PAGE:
Yaruki Zero Podcast #2: Anime and RPGs

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Ewen talks to himself about the relationship between Japanese animation and role-playing games at length. What do people mean when they say “anime” in the first place? What kinds of anime RPGs already exist, and what kinds could exist?

Yaruki Zero Podcast #2 (31 minutes, 24 seconds)

Episode Outline
1. Introduction
2. Perceptions of Anime
3. The BESM Paradigm
4. “System Does Matter” and Anime
5. Anime Fans and RPG Fans
6. Closing Comments

Show Notes

Next Time
The next episode will be an interview with Clay Gardner, creator of OVA: Open Versatile Anime.

This podcast uses selections from the song “Click Click” by Grünemusik, available for free from Jamendo.com. If you like the song, consider buying some CDs from Nankado’s website.

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8 thoughts on “Yaruki Zero Podcast #2: Anime and RPGs

  1. I fan of RPGs since 1977 and Anime since long before it was popular here in the US, I’ve been utilizing Anime and Manga thematic and content influences since at least the mid-80’s. I own several Japanese language TRPGs including Metal Head, Wares Blade, Ru/Li/Lu/Ra and the numerous editions/variants of the Gundam RPG.

    I find both your blog and podcast fascinating and feel you have an incredible grasp and insight into the way Japanese source material can expand of Western RPG field. I am surprised however to hear so much about BESM and so little about the real ‘pioneers’ of the Western Anime RPG movement in the US, R. Talsorian Games. Long before Guardians of Order and BESM came Teenagers from Outer Space and Mekton. In addition, RTG spawned the first (and perhaps only) Anime RPG magazines in the form of Mecha Press and later V*Max. Protoculture Addicts, made by the same company as Mecha Press, also featured Anime influenced RPG articles in the mid-to-late 80’s and early 90’s.

    As much as I love the subject and prefer rules lite systems, I was never overly fond of BESM, though that did do some amazing adaptions (Tenchi Muyo, El-Hazard, Duel!, Slayers, etc.). I must prefered (and still prefer) TFOS for my Anime/Manga styled comedy needs. Before V*Max was cancelled I had spoken to the editor of the magazine about writing an article feautring my own ‘houserules’ that made the game a bit more compatible with Mekton II and Cyberpunk 2020. Entitled “Advanced Teenagers from Outer Space” (based on a joke in the original edition rulebook) I was unable to finish it before I was informed of the magazines demise.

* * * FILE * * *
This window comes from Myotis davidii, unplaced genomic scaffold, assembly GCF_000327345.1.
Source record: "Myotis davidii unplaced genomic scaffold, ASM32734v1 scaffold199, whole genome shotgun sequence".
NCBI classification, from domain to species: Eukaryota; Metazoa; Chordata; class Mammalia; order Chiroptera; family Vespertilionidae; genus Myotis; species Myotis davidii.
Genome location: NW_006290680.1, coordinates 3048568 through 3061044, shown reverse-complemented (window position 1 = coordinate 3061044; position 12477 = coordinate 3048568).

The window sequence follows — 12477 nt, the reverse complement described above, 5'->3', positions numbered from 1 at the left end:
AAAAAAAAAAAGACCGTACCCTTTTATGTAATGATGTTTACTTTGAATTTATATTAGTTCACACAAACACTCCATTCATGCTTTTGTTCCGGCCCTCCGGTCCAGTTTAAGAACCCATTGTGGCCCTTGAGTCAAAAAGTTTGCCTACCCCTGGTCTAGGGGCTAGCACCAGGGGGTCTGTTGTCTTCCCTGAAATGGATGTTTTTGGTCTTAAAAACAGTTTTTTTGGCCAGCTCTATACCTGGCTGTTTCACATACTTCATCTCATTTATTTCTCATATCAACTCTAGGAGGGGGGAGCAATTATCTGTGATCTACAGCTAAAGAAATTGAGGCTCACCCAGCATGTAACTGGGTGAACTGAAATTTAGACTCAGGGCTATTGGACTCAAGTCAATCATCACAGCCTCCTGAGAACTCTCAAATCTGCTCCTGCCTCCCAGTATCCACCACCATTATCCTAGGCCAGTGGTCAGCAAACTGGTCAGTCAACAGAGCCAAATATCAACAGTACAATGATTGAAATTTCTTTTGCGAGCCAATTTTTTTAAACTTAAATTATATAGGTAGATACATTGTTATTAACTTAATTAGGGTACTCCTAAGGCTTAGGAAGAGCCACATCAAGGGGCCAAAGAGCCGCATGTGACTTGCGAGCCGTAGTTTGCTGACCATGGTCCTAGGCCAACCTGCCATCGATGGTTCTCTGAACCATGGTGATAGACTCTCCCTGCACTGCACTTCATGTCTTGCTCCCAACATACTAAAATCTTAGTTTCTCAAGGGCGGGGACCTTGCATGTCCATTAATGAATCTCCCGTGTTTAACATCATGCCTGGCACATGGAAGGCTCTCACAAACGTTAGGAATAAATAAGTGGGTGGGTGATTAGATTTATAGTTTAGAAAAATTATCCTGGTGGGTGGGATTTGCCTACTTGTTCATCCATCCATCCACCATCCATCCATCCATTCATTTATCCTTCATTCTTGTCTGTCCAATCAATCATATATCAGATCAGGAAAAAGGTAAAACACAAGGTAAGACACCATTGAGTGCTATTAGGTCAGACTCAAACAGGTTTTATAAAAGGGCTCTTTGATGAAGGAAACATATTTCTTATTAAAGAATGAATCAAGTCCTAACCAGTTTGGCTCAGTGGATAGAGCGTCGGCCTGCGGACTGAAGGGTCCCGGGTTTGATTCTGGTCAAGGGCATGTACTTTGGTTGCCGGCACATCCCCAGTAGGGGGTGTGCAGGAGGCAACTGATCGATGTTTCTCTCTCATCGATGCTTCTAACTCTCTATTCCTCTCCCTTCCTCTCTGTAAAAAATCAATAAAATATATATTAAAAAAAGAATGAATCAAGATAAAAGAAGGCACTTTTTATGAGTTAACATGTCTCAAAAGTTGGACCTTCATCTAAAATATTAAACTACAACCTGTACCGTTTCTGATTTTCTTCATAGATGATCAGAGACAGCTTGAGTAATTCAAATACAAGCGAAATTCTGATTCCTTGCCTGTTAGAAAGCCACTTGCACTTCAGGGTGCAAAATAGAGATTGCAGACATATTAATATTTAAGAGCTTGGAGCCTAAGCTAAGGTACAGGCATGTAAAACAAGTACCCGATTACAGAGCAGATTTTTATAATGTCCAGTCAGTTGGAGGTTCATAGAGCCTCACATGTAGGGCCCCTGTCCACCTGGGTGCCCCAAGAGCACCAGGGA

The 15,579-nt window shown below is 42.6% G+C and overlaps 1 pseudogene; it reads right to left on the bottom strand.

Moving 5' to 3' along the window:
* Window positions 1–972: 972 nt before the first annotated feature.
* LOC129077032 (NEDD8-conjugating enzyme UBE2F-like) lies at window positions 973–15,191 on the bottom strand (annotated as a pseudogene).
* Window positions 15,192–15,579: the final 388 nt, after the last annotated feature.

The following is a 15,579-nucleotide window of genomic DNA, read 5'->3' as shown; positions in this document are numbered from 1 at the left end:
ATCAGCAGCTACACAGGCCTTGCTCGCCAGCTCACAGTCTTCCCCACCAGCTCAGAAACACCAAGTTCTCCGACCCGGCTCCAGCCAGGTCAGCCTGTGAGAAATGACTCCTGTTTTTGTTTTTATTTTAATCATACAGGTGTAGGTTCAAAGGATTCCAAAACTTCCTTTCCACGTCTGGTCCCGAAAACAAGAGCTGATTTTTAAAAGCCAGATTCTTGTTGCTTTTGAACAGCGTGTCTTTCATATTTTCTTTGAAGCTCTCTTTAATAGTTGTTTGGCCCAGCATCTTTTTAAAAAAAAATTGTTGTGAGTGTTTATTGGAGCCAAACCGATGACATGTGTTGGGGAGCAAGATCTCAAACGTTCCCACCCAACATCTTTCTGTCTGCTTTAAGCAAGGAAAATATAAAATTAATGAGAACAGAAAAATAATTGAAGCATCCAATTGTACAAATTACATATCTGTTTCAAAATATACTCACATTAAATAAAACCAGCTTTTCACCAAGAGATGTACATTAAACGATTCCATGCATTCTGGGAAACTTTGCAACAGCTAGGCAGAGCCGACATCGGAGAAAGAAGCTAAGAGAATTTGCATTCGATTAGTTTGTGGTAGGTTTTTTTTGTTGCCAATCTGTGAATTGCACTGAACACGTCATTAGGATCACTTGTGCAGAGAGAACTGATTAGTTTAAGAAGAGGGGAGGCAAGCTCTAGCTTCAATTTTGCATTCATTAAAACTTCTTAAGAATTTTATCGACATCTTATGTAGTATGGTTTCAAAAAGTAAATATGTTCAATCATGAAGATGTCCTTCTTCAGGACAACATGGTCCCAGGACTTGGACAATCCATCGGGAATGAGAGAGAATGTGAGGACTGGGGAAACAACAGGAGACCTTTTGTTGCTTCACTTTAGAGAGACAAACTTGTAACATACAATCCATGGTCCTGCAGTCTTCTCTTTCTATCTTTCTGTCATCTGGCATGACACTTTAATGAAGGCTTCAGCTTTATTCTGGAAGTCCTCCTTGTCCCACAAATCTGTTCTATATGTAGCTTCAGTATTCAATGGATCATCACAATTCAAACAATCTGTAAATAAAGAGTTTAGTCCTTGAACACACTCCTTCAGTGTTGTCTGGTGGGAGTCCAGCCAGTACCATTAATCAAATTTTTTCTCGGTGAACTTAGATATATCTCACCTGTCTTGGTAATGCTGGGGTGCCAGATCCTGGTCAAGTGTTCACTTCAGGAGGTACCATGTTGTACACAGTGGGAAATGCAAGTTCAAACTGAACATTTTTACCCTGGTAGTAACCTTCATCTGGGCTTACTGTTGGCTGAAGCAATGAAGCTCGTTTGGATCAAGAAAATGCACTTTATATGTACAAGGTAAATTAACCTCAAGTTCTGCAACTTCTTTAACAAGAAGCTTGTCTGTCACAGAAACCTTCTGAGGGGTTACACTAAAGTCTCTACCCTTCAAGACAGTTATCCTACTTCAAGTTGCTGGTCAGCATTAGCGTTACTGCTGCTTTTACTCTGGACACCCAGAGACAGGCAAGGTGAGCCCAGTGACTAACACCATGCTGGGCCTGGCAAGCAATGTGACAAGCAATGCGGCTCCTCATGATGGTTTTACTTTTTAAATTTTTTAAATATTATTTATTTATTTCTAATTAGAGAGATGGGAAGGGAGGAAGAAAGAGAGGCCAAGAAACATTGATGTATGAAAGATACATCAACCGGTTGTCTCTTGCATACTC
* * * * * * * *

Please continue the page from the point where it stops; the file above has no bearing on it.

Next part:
Anyway, I just wanted to make sure we give a tip of the hat to Mike Pondsmith and his crew, unsung heroes of the field. Can’t wait to read and hear more and looking forward to getting the Maid RPG soon. Thanks!

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  2. Yeah, when all’s said and done I probably should’ve gotten a bit more into talking about R. Talsorian. You’re quite right to call them the pioneers, and you’d think I’d have remembered that considering I’ve played a lot more Mekton Z than BESM. I’ll have to fit in a mention of them in a future podcast. My first interview subject, Clay Gardner, is also of the opinion that R. Talsorian has done a better job of portraying anime in RPG form than Guardians of Order.

  3. As one who uses and likes OVA, I’d like to know how Clay Gardner is coming with his ‘update’ for it. Any concept of when it might see the light of day? What sort of changes/simplifications/expansions should we expect? Will it include specific rules for mecha?

  4. Not a big anime fan, but found out about your podcast because of Maid. I found this episode to be very enlightening. It was interesting to learn about gaming and nerd culture in Japan as well as about anime culture here in North America. I look forward to future episodes.

  5. Ewen,

    first a big “thank you” for doing that podcast – I just listened to it while commuting and I want to do that every day from now on.

    I’m also of the opinion that Mike Pondsmith is kind of the unsung hero of anime gaming, but then we also have to add Dream Pod Nine (what is it with the Canadians and anime, btw?) with their Jovian Chronicles Setting they did for Mekton, which later became its own game; and Heavy Gear, their Battletech/anime-crossover game.

    They captured the look and feel of Gundam/Robotech-like anime just perfectly (Jovian better than HG), without saying “anime rpg” either – other than through the visuals, obviously. The games also used rather traditional rules, just like Japanese rpgs seem to do.

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